Calais crisis: Theresa May admits migrants may move to other ports in effort to reach UK

The Home Secretary disclosed that talks have begun with authorities in The Netherlands and Belgium as she toured a barbed-wire-fence 'ring of steel'

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Theresa May has insisted that new security measures are starting to take effect at Calais, but admits the migrant crisis could shift to other ports.

The Home Secretary disclosed that talks have begun with authorities in The Netherlands and Belgium as she toured a barbed-wire-fence “ring of steel” – part of a £7 m investment by the UK – surrounding  the Eurotunnel terminal at Coquelles, Calais.

On her first visit to the port since the emergency  escalated, Mrs May signed a new agreement  with her French counterpart, Bernard Cazeneuve.

It includes an unprecedented deployment of British police to work in a joint “command and control” centre to target trafficking gangs.

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French Interior Minister Bernard Cazeneuve and Britain's Home Secretary Theresa May address the media at the Eurotunnel Terminal on August 20, 2015 (Getty)

Mrs May disclosed that Britain has had dialogue with Belgium and Holland amid suggestions that traffickers may try to smuggle migrants to the UK through different ports now that security has been strengthened at Calais.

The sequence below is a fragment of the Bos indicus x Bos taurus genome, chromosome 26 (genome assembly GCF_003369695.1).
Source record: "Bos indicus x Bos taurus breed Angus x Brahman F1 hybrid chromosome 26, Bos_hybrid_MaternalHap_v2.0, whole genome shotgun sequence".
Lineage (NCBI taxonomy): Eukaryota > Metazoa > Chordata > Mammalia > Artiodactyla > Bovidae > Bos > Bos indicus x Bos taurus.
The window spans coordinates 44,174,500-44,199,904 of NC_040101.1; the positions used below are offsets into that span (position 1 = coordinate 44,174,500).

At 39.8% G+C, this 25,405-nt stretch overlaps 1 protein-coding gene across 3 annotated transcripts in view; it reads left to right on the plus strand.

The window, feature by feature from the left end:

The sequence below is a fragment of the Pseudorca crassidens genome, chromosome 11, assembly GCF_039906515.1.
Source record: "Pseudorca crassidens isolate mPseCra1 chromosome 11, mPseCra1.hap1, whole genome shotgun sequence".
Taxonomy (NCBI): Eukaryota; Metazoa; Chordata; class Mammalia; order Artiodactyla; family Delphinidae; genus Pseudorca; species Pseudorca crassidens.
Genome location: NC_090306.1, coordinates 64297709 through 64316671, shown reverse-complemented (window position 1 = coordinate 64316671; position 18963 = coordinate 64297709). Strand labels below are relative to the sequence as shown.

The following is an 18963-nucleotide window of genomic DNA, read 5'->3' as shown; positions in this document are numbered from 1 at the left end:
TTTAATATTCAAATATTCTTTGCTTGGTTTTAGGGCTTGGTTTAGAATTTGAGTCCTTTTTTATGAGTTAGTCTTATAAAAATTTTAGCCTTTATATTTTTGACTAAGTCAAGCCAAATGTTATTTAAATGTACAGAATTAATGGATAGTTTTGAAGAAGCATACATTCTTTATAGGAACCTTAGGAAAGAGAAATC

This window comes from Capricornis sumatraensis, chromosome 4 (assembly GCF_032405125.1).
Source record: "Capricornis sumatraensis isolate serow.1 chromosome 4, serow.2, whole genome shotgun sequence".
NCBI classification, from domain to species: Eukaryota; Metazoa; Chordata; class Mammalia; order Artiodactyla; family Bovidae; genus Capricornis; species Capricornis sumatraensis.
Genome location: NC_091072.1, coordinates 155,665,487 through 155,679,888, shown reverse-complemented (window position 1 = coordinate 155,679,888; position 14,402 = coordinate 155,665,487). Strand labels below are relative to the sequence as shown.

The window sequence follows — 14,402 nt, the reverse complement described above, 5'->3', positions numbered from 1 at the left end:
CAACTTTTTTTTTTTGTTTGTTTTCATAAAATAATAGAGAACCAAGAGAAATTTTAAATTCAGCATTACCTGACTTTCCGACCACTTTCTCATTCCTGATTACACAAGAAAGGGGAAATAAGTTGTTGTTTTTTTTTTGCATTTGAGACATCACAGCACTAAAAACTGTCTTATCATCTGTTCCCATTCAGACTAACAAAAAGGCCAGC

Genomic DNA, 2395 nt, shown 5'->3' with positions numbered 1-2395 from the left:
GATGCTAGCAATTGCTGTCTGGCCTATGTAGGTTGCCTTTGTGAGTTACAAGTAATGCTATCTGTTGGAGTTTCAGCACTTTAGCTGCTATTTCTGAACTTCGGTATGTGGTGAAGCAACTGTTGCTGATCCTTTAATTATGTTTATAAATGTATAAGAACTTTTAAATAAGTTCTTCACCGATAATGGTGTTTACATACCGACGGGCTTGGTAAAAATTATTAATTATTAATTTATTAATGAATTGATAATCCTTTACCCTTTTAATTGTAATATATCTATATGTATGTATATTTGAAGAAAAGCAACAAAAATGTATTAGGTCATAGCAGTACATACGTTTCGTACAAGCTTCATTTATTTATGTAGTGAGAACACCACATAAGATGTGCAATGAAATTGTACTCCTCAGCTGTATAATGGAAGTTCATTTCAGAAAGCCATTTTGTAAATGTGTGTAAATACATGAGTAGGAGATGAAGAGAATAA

Immigration Minister James Brokenshire has spoken to officials in the two countries and is expected to travel for further discussions.

Mrs May also said that other northern French ports such as Dunkirk are being scrutinised. She said: “We are also looking at the security of other ports. We are very well aware of the possibility of displacement.”

Zeebrugge in Belgium and the Hook of Holland are seen as potentially vulnerable.

Mrs May also said that the governments of both countries have been working together with an “excellent level of collaboration”, and she claimed that the measures announced in recent weeks have had an effect.

The Home Secretary added that: “We have already taken a number of steps that have started to improve the situation here in terms of numbers of people trying to access the tunnel and get through to the UK. But the work must continue.”

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French police officers walk on an overpass above the boarding platforms for Eurotunnel trains, neat the tunnel entrance in Calais (EPA)

She said that the problems seen in Calais actually begin elsewhere in the world.

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